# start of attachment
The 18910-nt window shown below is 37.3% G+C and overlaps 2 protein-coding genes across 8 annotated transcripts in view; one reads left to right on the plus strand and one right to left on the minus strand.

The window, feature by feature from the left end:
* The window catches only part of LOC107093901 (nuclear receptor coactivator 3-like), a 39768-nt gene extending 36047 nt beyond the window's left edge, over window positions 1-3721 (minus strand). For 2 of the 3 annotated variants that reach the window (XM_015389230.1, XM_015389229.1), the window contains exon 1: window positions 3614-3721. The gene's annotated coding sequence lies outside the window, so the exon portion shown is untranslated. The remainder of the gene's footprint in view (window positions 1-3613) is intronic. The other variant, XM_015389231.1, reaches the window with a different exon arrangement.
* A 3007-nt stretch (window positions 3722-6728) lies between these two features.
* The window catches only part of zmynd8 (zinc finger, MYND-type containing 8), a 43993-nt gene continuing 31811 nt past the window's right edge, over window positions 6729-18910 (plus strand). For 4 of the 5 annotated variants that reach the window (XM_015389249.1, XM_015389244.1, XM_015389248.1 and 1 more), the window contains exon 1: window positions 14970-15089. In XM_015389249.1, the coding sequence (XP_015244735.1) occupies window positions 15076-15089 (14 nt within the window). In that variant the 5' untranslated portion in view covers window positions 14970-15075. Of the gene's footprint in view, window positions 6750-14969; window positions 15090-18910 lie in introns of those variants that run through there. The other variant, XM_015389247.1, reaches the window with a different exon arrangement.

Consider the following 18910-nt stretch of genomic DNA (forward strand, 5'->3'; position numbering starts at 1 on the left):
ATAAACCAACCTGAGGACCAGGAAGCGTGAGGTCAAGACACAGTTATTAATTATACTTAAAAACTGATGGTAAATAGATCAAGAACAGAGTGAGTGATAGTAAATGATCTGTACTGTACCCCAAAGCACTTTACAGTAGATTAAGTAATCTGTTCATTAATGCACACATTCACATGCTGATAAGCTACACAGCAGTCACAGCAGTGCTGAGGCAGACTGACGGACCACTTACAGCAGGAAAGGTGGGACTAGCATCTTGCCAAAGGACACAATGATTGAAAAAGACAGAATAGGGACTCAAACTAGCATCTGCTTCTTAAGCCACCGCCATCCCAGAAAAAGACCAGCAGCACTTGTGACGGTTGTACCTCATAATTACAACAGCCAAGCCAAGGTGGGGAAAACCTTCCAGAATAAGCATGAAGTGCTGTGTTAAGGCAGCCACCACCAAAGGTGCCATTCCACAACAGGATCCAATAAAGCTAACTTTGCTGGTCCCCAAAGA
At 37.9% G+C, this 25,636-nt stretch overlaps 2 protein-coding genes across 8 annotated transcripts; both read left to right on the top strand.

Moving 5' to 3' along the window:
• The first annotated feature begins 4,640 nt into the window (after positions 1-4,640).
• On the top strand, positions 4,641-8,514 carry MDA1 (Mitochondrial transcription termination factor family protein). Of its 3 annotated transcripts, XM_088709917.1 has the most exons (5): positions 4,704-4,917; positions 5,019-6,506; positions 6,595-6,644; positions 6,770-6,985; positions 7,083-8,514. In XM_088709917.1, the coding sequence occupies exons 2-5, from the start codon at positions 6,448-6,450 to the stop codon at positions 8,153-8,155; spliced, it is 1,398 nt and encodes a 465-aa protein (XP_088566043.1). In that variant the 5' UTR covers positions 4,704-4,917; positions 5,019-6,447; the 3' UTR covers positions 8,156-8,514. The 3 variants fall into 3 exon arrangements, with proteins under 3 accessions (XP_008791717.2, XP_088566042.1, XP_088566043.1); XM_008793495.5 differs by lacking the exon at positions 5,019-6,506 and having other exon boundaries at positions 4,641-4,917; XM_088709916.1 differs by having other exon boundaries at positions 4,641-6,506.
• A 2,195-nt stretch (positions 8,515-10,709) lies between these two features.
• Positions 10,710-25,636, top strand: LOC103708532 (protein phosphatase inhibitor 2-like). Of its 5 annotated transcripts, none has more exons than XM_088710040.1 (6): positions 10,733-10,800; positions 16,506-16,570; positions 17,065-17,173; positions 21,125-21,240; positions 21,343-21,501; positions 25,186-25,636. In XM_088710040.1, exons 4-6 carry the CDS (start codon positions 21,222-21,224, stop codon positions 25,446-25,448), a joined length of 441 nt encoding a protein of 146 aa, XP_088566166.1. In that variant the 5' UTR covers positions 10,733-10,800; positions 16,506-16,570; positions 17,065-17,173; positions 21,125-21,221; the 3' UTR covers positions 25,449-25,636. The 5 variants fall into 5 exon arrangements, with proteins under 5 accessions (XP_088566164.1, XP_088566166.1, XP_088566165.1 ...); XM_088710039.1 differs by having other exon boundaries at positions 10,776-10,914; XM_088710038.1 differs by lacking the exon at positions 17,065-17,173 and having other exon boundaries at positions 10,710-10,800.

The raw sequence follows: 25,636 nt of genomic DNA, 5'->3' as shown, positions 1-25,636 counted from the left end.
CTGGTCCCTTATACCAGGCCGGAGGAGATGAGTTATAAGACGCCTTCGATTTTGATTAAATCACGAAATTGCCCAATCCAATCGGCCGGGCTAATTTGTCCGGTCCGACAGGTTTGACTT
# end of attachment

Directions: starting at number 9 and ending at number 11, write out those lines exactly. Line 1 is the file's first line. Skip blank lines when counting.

Moving 5' to 3' along the window:
• The first annotated feature begins 4,640 nt into the window (after positions 1-4,640).
• On the top strand, positions 4,641-8,514 carry MDA1 (Mitochondrial transcription termination factor family protein). Of its 3 annotated transcripts, XM_088709917.1 has the most exons (5): positions 4,704-4,917; positions 5,019-6,506; positions 6,595-6,644; positions 6,770-6,985; positions 7,083-8,514. In XM_088709917.1, the coding sequence occupies exons 2-5, from the start codon at positions 6,448-6,450 to the stop codon at positions 8,153-8,155; spliced, it is 1,398 nt and encodes a 465-aa protein (XP_088566043.1). In that variant the 5' UTR covers positions 4,704-4,917; positions 5,019-6,447; the 3' UTR covers positions 8,156-8,514. The 3 variants fall into 3 exon arrangements, with proteins under 3 accessions (XP_008791717.2, XP_088566042.1, XP_088566043.1); XM_008793495.5 differs by lacking the exon at positions 5,019-6,506 and having other exon boundaries at positions 4,641-4,917; XM_088709916.1 differs by having other exon boundaries at positions 4,641-6,506.